Satnav works in my ride. That would be Morgan Freeman's ride, in his Cessna 414, an aircraft I enjoyed flying 20 years ago when based in Oklahoma. Freeman likes some of the same things I also enjoy. On his CD player you can find the blues (John Lee Hooker and Duke Ellington) so I wonder what I'll hear when I try to find more like his playlists on Last.fm this week. Freeman has "The Outlaw Josey Wales" on his DVD player (We do too!) and his heroes while growing up were Gary Cooper, Gregory Peck, Humphrey Bogart, James Cagney and William Powell.  These guys played regularly on my television set while I was growing up too. All this explains why I like Morgan Freeman on the screen.
This is an election about Bush. RTE, the national Irish broadcaster, could recall all its correspondents from the USA and simply take a newsfeed from Andrew Sullivan who cogently explains how the US election campaign is shaping up. It's an election about George Bush and the people are going to savage the Republican party by hitting the polls in greater numbers than any time this century. Americans are disgusted with what Bush has wrought and payback is on the cards for November. 
Polite Advice for Monica Leech. The uber-savvy Monica Leech is one of the many voices championing the rise of the Waterford Institute of Technology to the status of "University of the Southeast" so she should carefully consider the sage advice of Edward Walsh, founding president of the University of Limerick. He explains how Intsitutes of Technology should function at a lower level than universities in order to provide a balance workforce. "We need to balance education and training, taking into account skill needs and different abilities. To have all colleges operating at the same level would be a very bad national policy." Walsh's learned opinion is also the conclusion of a consultant's report for the government, expected to be made public before the end of February. Because the Irish government pay and follow consultants employed for sage advice, there will be no University of the Southeast this decade.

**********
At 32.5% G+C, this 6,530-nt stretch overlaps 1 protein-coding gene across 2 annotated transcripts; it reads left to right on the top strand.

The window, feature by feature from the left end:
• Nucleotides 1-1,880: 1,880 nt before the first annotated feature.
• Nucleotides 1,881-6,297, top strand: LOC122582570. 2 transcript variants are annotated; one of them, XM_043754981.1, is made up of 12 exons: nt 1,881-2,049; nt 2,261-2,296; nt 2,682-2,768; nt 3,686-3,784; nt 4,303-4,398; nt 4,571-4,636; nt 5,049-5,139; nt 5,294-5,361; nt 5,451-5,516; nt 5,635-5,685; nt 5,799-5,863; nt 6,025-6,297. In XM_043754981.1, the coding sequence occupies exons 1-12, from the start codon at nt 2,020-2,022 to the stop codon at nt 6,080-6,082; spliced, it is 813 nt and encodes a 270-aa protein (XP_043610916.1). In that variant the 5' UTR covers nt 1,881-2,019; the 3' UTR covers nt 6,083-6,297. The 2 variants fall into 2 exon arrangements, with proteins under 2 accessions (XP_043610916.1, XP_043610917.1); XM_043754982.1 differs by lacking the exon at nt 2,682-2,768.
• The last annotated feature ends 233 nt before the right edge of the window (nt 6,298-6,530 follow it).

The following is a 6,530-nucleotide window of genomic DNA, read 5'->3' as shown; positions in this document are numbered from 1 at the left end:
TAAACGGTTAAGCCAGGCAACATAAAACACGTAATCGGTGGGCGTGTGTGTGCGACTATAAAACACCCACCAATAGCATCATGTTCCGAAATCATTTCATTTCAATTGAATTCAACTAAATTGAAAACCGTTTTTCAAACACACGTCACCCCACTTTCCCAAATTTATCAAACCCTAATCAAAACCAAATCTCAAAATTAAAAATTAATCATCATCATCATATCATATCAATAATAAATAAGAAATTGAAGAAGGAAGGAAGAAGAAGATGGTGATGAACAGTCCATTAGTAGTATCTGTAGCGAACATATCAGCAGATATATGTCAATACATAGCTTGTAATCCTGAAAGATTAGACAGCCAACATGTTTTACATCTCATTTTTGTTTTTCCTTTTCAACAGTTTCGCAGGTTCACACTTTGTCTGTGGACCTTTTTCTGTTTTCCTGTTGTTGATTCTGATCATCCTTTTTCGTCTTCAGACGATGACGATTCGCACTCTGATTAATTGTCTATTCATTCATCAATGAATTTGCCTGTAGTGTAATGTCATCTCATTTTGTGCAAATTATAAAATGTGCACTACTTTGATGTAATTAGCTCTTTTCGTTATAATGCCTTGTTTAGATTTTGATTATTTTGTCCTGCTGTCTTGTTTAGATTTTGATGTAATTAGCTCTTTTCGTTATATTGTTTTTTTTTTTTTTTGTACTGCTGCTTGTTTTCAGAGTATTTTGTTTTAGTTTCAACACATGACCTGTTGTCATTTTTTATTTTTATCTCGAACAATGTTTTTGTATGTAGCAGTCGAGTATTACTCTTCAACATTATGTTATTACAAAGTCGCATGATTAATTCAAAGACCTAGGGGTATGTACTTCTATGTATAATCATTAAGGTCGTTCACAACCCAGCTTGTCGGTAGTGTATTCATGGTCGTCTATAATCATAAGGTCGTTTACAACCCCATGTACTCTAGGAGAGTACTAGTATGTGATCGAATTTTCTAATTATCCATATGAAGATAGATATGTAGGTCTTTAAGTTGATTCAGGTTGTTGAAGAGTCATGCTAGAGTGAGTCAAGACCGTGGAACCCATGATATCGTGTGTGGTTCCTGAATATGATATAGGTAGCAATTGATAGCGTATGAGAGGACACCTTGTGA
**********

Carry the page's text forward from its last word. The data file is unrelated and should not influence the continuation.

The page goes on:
Premier League in Croke Park. The Premier League has revealed that Dublin is one of the cities it will coonsider to host an overseas league match in the 2011-11 season. But the FAI and the GAA have given the proposal a cool reception, thinking English football will distract support from the domestic league. 
Paul McGuinness Needs a Chill Pill. "Paul McGuinness, the so-called fifth member of U2, is taking his campaign against music piracy to Europe. He needs to cop onto the shift that has occurred in the distribution of music today and to better optimise the digital download experience for fans. The rock manager is to propose that the European Union adopts a 'three strikes and you're out' approach to illegal downloading at a meeting of EU commissioners at the end of the month." McGuinness wants my ISP to become a policeman. And he wants me to pay for that policing service. I would be more interested in McGuinness putting his efforts into making U2's music more easily available through paid downloading services like the Nokia Music Store instead of alienating me and my friends, all who slavishly buy artefacts sold by U2.